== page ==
(CNN)The state of Michigan said it settled a yearslong case with Detroit school students who sued the state, claiming abysmal learning conditions that robbed them of the right to an education.
Michigan settles right to education lawsuit after court rules it a constitutional right
The settlement, announced Thursday, comes weeks after a federal appeals court's groundbreaking ruling recognizing the "fundamental right to a basic minimum education" in the case.
The seven students from five public and charter schools claimed "slum-like conditions," and described decrepit and unsafe buildings with insect and rodent-infested classrooms, and inadequate and insufficient teachers and textbooks at their schools, among a long list of other things.
"This settlement marks a first step toward ensuring children in Detroit and all across Michigan -- regardless of where they live -- have the right to a quality education," Gov. Gretchen Whitmer and representatives of the children said in a joint statement.
"I have always said that every student, no matter where they come from, has a birthright to a quality public education," Whitmer said. "Students in Detroit faced obstacles to their education that inhibited their ability to read -- obstacles they never should have faced."
The lawsuit was first filed in 2016 against then-Gov. Rick Snyder, a Republican, and a long list of Michigan officials. Whitmer, a Democrat, was elected in 2018.
"Today, I'm overwhelmed with joy for the opportunities this settlement opens up for students in Detroit," Jamarria Hall, one of the students in the lawsuit, said in a statement. "Starting this journey four years ago parents and students knew we wanted a better education, and now to really be heard for the first time means everything."
In its ruling last month, the appeals court wrote: "Where, as Plaintiffs allege here, a group of children is relegated to a school system that does not provide even a plausible chance to attain literacy, we hold that the Constitution provides them with a remedy."
The students' schools cited in the lawsuit included three public high schools and two charter schools.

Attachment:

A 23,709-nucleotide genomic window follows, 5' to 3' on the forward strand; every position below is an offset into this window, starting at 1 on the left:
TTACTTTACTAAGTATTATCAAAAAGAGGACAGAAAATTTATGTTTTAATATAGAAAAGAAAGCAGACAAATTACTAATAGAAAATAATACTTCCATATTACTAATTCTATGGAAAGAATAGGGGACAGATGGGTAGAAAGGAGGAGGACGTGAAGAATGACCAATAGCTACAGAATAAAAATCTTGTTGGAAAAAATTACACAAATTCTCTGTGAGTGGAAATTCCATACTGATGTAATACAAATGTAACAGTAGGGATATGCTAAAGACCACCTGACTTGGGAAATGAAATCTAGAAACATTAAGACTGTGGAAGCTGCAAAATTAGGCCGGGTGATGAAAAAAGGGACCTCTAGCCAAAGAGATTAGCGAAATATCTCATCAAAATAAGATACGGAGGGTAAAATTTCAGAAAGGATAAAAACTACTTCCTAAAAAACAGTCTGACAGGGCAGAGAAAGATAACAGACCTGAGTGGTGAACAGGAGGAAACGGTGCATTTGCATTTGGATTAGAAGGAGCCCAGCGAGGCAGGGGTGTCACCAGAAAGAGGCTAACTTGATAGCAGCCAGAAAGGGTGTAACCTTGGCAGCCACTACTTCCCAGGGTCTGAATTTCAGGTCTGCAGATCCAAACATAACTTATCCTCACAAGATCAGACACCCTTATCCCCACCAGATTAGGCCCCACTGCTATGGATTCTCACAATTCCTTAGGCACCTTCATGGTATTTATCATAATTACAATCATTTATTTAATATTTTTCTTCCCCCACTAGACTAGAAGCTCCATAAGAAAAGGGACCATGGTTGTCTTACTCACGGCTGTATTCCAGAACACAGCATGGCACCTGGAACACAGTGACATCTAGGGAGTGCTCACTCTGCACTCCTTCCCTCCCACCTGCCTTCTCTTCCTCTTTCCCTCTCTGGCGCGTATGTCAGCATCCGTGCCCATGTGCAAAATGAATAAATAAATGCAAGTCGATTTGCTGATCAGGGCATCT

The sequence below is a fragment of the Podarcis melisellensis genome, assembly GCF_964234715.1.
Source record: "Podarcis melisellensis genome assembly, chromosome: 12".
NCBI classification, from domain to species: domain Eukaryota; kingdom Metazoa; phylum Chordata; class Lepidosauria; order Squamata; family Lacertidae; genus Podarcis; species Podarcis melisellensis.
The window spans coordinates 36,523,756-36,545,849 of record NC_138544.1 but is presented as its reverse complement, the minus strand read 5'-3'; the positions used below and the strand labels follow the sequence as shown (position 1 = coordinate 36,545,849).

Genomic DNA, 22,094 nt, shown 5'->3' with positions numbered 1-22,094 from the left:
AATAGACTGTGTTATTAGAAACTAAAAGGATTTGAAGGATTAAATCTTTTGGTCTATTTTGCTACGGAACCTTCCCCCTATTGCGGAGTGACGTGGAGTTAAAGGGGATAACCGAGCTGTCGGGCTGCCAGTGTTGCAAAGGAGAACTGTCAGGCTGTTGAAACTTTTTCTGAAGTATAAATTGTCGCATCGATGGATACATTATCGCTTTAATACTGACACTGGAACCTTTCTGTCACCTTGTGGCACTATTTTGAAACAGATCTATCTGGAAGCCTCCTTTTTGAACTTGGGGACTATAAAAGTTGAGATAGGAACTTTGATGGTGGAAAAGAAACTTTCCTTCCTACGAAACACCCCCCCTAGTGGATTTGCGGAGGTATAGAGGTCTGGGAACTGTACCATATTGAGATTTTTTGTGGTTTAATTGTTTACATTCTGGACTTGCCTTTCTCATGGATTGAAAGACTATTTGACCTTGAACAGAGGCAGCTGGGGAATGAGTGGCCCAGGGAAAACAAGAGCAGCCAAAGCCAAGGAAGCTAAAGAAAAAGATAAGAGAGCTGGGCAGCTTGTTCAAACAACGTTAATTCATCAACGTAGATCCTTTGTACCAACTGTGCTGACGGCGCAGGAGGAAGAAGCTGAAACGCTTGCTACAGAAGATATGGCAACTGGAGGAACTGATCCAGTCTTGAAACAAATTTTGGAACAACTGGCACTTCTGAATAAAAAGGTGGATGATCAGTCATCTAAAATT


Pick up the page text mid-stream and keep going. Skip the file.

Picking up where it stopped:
The lawsuit described hallways and classrooms that smelled "of dead vermin and black mold," a paraprofessional teaching a science class who admitted she didn't understand the material she was teaching, and classrooms so hot that students fainted, according to the judgment of the appeals court that cited the lawsuit's complaints.
The suit claimed classrooms were combined at short notice, and some had as many as 60 students, according to the court document.
At one of the elementary schools, "just 4.2% of third-graders scored 'proficient or above' in the state's English assessment, compared to 46.0% of third-graders statewide," according to the document.
At one school, the ninth and 10th grade class was assigned a fourth-grade-level book to read "because the students lacked the literacy skills to access more complex texts and because they were the only books available."
As part of the settlement agreement, Whitmer will propose legislation in her first term that would lead to at least $94.4 million in funding for literacy-related programs and initiatives for the Detroit Public School Community District, according to the statement.
For the seven students who brought the suit, the state agreed to pay $280,000 to be shared among them "to access a high-quality literacy program or otherwise further their education" the statement said.
The Detroit Public Schools Foundation will hold those funds in a trust for the seven students.
Michigan will also pay $2.72 million to fund literacy-related "supports" in the school district, the statement said.